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Celebrating Mother’s Day

An assembly from the Culham St Gabriel archive

Suitable for Whole School (Pri)


To consider the tradition of having a special day for mothers in the Church’s year.

Preparation and materials

  • Have available a small posy of spring flowers and a Mother’s Day card.

  • You will also need a simnel cake (a fruit cake with a layer of marzipan on top and 11 little marzipan ball decorations, representing the apostles minus Judas).

    Alternatively, have available an image of a simnel cake and the means to display it during the assembly. An example is available at:

  • Have available a recording of ‘Spring’ from The Four Seasons by Vivaldi and the means to play it at the end of the assembly. A version is available on YouTube at: (42.00 minutes long in total)


  1. Ask the children to think about two days when we eat special things. Examples could include Shrove Tuesday/Pancake Day, Easter Sunday, birthdays and Christmas.

  2. This year, Pancake Day is on 13 February and Easter Day is on 1 April. The period between these two dates is called Lent. There is a traditional cake called simnel cake that is associated with Easter Sunday. These cakes are often seen in the shops at this time of year.

  3. Show the simnel cake or the image of it.

    Ask the children, ‘
    Why would there be a special cake associated with Easter?’

    Explain that to find out, we have to go back in history to the days when many young girls left home to go into domestic service, which means that they became servants, doing the cooking, cleaning and so on for wealthy households. Some of them were not much older than when children today start high school! These children didn’t get home very much, so seeing their families was a really special time.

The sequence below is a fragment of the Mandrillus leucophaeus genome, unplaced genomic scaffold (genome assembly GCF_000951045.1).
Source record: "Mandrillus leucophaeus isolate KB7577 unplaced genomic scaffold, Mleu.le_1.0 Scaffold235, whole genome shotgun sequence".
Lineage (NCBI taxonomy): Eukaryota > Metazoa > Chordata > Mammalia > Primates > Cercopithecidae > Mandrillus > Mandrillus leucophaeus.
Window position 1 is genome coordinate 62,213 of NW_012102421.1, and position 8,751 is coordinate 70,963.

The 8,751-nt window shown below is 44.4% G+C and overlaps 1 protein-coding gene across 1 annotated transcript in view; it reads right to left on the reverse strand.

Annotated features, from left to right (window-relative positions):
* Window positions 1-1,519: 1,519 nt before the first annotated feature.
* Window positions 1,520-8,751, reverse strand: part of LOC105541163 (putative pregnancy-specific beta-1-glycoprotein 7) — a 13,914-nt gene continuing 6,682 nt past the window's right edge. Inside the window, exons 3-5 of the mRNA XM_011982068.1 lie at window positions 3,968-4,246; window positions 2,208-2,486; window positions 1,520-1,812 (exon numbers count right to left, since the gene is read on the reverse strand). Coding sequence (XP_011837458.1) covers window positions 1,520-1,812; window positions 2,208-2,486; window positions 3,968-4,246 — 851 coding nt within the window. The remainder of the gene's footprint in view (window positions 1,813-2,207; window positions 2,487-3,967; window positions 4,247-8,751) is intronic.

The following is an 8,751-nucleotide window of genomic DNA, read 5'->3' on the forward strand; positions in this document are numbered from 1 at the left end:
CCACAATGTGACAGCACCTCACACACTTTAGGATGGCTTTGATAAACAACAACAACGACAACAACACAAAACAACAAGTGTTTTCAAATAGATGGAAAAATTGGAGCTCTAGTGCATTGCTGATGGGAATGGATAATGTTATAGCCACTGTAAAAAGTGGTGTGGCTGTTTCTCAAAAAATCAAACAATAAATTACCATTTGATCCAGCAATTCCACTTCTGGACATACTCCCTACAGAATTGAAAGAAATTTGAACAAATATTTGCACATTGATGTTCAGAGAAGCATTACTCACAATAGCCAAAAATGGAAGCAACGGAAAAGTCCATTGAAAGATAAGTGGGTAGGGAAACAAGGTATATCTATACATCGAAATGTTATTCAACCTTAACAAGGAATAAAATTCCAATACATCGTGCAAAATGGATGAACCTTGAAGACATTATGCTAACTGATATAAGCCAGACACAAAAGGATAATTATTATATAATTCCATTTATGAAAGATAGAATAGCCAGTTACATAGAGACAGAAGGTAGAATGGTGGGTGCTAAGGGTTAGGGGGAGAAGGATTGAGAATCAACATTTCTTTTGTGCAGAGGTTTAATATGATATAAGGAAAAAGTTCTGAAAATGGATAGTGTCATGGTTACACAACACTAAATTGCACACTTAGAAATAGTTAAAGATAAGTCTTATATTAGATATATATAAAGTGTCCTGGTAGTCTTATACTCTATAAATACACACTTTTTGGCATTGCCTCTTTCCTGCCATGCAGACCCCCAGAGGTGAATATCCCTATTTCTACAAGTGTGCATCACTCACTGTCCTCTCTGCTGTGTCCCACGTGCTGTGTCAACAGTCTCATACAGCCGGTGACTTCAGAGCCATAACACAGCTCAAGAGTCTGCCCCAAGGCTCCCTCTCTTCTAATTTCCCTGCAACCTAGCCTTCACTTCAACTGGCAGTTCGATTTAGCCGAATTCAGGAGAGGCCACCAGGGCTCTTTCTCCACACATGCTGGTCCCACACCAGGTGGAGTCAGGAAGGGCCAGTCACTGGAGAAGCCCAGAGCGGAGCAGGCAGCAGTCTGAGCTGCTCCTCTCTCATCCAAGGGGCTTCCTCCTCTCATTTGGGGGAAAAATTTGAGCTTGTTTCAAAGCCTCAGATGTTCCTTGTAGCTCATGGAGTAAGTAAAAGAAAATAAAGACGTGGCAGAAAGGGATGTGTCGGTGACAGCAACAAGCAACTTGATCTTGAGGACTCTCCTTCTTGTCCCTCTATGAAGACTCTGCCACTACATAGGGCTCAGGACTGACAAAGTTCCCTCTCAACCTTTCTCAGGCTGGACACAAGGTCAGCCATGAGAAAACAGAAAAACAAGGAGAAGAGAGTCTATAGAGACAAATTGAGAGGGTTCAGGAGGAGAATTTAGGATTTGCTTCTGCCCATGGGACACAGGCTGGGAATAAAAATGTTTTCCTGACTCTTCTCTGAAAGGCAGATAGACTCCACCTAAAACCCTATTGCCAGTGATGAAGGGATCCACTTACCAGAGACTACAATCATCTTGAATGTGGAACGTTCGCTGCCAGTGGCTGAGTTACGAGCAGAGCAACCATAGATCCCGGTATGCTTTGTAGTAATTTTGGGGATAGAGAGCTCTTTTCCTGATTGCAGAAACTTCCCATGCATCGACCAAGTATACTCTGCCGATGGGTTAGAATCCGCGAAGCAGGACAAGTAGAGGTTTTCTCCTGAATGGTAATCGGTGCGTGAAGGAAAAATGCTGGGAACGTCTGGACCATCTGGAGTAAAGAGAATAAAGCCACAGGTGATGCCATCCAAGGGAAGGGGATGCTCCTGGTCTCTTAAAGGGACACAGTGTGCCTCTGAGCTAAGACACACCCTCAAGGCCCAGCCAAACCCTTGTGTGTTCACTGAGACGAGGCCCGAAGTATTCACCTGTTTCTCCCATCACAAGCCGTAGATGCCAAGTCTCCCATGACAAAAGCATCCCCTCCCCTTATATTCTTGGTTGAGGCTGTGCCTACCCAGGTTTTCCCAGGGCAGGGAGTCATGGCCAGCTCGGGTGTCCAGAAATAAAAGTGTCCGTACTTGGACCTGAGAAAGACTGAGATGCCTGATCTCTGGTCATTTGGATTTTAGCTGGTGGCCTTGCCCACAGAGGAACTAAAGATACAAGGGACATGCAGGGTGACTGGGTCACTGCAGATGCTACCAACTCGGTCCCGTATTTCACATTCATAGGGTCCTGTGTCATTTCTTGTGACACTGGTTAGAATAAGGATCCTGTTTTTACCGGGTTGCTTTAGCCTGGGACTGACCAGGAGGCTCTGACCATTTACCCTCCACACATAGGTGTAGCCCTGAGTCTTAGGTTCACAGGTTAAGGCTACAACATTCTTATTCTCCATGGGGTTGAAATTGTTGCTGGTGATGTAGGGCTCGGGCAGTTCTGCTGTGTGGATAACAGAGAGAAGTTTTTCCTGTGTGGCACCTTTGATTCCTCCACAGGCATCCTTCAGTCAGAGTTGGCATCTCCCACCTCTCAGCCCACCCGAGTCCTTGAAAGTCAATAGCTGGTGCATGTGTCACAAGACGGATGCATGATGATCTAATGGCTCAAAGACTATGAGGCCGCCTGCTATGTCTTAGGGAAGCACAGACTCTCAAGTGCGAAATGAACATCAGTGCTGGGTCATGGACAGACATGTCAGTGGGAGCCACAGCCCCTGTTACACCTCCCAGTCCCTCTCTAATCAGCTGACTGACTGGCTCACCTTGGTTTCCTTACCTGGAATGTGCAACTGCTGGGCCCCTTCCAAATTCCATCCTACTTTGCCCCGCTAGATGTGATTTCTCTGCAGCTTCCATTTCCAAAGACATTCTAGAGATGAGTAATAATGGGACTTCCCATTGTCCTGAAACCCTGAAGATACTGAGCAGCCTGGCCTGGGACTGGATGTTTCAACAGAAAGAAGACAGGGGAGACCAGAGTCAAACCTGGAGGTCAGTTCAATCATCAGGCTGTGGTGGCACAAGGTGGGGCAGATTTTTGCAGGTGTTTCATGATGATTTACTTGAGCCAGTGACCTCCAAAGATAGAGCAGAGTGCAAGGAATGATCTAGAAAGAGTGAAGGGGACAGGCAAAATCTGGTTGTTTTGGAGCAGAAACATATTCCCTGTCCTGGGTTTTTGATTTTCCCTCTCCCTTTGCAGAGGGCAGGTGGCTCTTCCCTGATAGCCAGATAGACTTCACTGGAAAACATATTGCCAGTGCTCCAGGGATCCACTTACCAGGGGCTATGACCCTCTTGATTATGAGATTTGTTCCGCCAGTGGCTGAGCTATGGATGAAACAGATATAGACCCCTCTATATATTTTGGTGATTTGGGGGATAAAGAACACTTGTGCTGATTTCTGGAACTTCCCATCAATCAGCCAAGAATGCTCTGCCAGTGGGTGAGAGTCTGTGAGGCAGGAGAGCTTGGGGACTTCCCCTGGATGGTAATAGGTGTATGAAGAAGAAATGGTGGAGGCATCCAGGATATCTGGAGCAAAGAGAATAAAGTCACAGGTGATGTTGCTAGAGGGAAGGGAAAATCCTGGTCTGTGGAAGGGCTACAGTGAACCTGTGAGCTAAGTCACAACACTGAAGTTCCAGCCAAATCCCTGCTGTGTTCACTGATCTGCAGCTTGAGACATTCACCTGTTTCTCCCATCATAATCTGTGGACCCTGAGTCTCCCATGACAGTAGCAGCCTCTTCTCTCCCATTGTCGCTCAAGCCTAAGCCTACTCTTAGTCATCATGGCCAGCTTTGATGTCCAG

4. One occasion when the children were allowed home was in the middle of Lent. Lent is the season of nearly six weeks before Easter. It starts on Ash Wednesday (the day after Pancake Day, or Shrove Tuesday as it is also called) and ends on Easter Sunday.

  5. During Lent, people remember the time when Jesus went into the wilderness to think about his life. He had a hard time there and was often hungry, so his followers have tried to keep Lent as a time when they lead simple lives. Sometimes, they give something up, do something special for other people or try to lead a better life themselves.

  6. Halfway through Lent comes Mother’s Day, a day when everyone is allowed to relax and enjoy themselves.

    Hundreds of years ago, people celebrated by ‘clipping the church’, a ceremony in which people clasped hands in a great ring around the church and walked around it to show how much they loved it.

    In Victorian days and before, the young servant girls would be given the day off to go and show their love for their families by giving their mothers a day free of work and bringing them presents. Simnel cake was one of those presents. In the north of England, fig pies were the traditional present. The girls took spring flowers, too, tied up into little posies or nosegays, which were blessed in church before being presented.